Stockman: man with a mission

David A. Stockman seems driven to cut budgets by the same sense of moral purpose that compels an artist to create. There is a sort of fire in him when he talks of "the great social pork barrel" he believes government has become. His eyes harden. His hands move. The thoughts and concepts fly thick and fast, always a cut above mere rhetoric.

Mr. Stockman, President Reagan's choice to head the Office of Management and Budget (OMB), reads budget tables with an enthusiasm others reserve for the Sunday funnies. A devotee of supply-side economics, he is convinced America's economic problems are largely the result of heavy-handed government policy.

He is a thin, sandy-haired man with the earnest look of a rising junior executive. He was born in Texas, but grew up on a fruit farm in St. Joseph, Mich. He graduated from Michigan State University and went to Harvard Divinity School, where he attracted the attention of Daniel P. Moynihan and was subsequently converted to the theology of politics.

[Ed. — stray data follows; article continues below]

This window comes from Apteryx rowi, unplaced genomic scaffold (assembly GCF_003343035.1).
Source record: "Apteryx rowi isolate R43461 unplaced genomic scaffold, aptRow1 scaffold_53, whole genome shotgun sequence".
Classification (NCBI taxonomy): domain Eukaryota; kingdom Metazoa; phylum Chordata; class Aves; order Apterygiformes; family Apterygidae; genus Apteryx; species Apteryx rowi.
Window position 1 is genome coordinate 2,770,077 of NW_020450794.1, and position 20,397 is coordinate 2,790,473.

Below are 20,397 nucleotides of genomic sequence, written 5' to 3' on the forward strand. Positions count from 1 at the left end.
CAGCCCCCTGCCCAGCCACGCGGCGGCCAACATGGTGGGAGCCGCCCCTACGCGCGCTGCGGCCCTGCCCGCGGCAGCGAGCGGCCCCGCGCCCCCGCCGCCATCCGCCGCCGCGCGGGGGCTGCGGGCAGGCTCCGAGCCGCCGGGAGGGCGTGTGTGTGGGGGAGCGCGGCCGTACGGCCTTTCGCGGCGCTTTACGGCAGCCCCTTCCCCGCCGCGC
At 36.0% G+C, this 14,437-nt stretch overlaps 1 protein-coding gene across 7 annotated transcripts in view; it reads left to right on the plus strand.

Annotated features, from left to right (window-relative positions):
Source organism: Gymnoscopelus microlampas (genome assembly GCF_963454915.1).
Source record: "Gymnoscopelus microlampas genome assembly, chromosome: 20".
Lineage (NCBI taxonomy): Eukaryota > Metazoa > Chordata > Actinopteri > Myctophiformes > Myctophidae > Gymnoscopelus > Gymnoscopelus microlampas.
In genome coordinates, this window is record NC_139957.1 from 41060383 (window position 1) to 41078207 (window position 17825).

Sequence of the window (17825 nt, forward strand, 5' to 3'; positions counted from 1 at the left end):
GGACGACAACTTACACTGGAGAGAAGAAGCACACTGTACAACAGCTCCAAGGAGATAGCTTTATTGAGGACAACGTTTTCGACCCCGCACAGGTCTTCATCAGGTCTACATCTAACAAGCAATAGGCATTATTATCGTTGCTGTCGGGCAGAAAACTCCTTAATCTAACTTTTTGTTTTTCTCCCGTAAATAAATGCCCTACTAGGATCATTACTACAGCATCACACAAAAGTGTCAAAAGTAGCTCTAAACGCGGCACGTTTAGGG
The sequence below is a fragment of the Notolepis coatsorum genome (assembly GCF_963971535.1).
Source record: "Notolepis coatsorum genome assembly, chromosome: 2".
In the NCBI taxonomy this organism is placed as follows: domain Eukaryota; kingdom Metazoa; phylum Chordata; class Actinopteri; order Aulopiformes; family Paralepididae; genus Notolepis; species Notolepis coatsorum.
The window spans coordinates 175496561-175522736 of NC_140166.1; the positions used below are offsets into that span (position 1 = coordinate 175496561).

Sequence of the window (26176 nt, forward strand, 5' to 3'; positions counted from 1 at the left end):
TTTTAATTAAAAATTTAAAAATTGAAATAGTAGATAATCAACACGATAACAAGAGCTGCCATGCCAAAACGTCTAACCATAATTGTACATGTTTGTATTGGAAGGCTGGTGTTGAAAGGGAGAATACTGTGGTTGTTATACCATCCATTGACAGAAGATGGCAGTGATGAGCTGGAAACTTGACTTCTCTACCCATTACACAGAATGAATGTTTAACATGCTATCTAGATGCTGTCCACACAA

The endorsement of Mr. Moynihan got Stockman a job on Rep. John Anderson's staff in 1970. Two years later he was staff director of the House Conference Committee -- the youngest person ever to hold the job.

In 1976 he muscled aside an incumbent Republican and landed his own congressional seat. He quickly acquired the reputation of a man consumed by his work. His love for statistics is so strong that aides claim he actually understands the computer in his office.

Stockman earned Ronald Reagan's respect while serving as a sparing partner during preparation for the presidential campaign debates. Reportedly, Reagan aides wanted Stockman to run the Energy Department, but he held out for the job that was closer to his heart: head of OMB.

He has promised to trim the 1981 budget 2 percent. "Entitlement programs" such as food stamps will earn his particular scrutiny, as will an obscure institution named the Federal Financing Bank which Stockman believes chalks up nearly $18 billion in almost unnoticed government expenditures every year.

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